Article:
curriculum

Why we can’t just do whatever we want (in isolation)

This blog post might end up with a nice title like “Why Collaboration is Key.” But really, it is about why as educators, we can’t just do whatever we want (in isolation).

Imagine that you are a student and that the information on this infographic represents a student’s experience in school.

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Some students will be able to transfer from one subject area to another on their own. For instance, a grade 7 student might be able to connect setting and character in Language and literature and then connect these concepts to geography and how geography shapes the thinking and behavior of people.

What are the chances of most students being able to transfer understanding without guidance?

We need to collaborate

Collaboration, and guaranteed time spent doing it, is key to a coherent experience for our students. A study of an impoverished school linked knowledge to teacher and student learning and found that the connection between collaboration and reflection and learning was missing.

The study focused on uncovering how teachers attained knowledge necessary to improve learning in their classrooms and throughout the whole school. The study used semi-structured individual interviews, classroom observations, and follow-up interviews to form a picture of teacher and classroom learning. The purposive participant sample in the study was chosen based on teacher’s individual traits, experiences in the teaching career, and a reputation as an effective teacher. As the investigator gathered data, he examined the narratives for themes that emerged and coded them for analysis. What he found teaches us about how teacher knowledge and practice is influenced by available opportunities for collegial discourse.

Teachers participating in the study classified professional knowledge into four types. Practical knowledge, or knowing the ‘what’ of teaching came in the form of teaching strategies. Pedagogical knowledge, or knowing how to teach, formed the basis of how teachers planned and carried out instruction. Curriculum knowledge consisted of currency with a field of expertise such as subject content knowledge. A fourth type of knowledge was relational knowledge, which was social in nature and addressed, for instance, how to deal with student behavior.

The teachers interviewed in the study found that they experimented with creative ways of delivering content, but received no feedback and so fell back to lecture as the preferred lesson method. Often as they used the lecture method, teachers used questioning, but the questions were found to resemble a script. Teachers asked questions about content, and students quoted facts and descriptions from texts. There was also a reported lack of classroom management knowledge since the only pedagogy teachers used was content transmission. Students were observed to be apathetic, showing no love for learning, and they also lacked self-management, often showing up late to class and not submitting work.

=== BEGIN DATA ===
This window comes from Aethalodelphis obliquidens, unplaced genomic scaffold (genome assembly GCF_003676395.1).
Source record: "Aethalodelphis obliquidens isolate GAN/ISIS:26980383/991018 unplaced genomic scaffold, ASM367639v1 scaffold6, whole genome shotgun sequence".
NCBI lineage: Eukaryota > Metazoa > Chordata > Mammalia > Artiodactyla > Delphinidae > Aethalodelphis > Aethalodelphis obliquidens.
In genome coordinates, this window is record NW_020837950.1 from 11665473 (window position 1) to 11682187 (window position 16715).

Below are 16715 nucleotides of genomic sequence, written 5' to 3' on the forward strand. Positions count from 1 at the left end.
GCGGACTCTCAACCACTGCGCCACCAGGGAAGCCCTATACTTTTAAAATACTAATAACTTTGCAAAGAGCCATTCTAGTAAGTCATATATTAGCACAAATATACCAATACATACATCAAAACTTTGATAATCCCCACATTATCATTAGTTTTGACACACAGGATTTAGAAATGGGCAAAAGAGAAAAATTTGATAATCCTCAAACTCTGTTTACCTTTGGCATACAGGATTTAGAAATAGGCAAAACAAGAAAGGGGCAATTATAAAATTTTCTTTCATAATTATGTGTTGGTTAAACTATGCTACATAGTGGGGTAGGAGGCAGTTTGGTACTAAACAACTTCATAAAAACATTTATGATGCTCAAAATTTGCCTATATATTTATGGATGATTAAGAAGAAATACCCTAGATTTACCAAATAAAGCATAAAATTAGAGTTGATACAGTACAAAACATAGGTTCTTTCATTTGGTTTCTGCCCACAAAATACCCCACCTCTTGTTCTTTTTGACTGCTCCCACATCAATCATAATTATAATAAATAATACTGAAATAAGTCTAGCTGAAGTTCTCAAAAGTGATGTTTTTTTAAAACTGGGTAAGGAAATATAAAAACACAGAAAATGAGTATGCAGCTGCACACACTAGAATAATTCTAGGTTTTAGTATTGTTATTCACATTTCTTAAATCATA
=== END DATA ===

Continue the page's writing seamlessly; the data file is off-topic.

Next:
The study also found that there were no structures for sharing knowledge in the school. Teachers were isolated because no common space was provided to congregate and talk about teaching and learning. There existed a negative attitude towards discussion; one teacher admitted that discussion feels like debating and that colleagues did not accept others who wanted to discuss teaching issues. The timetable provided no collaborative time, and there were no other structures in place that would provide opportunities for discourse about teaching and learning.

In interpreting the study, the researcher pointed out that part of practical knowledge is reflective, consisting of knowledge of a teacher’s own efficacy and agency in their professional identity.

Schools impoverished of collaboration are impoverished of learning.

Without collaborative structures in place, teachers cannot be expected to construct understanding of practical, pedagogical, curricular, and relational knowledge apart from what they learn on their own through other sources such as textbooks about teaching. In this impoverished situation, teacher knowledge resides in a bubble, isolated and static. Pedagogy stagnates in this context since it is uninformed and unformed by any other tensions that would result from shared dialog and discussion.

How teachers structure teaching and learning often reflects constructive understanding of these events. In other words, teacher discourse is a source of learning, which in turn shapes how teachers teach and how their students learn. What we learn from the above case study is that schools impoverished of collaboration tend to lose focus on learning. The implication is that student achievement suffers.

From a personal standpoint, teacher isolation impacts teacher growth. More often than not, teachers tend to use curriculum materials that work in their classrooms. If an activity works one time or more, teachers file this away in their repertoire and are more likely to use the activity again. Over years of experience, the piles of activities grow into binders of ‘tried and tested’ activities. As student needs shift, or contextual circumstances shift, the binder of activities may not address learning needs. Rather than a repertoire of engaging activities, the teacher may find that what worked in the past is no longer working to engage students. In this century, when factual and topical knowledge is literally at a student’s fingertips and readily available to Google searches, what worked in the past may no longer be engaging to students. The isolated teacher, although experienced, may need professional revitalization to address current student learning needs. If the school is full of isolated teachers experiencing a dearth of collaborative professional learning, how might professional revitalization occur?

Removing teachers from isolation and providing them with opportunities for collaboration and reflection is not just a way to sustain professional learning. It is also a way to build a culture around inspiring practice.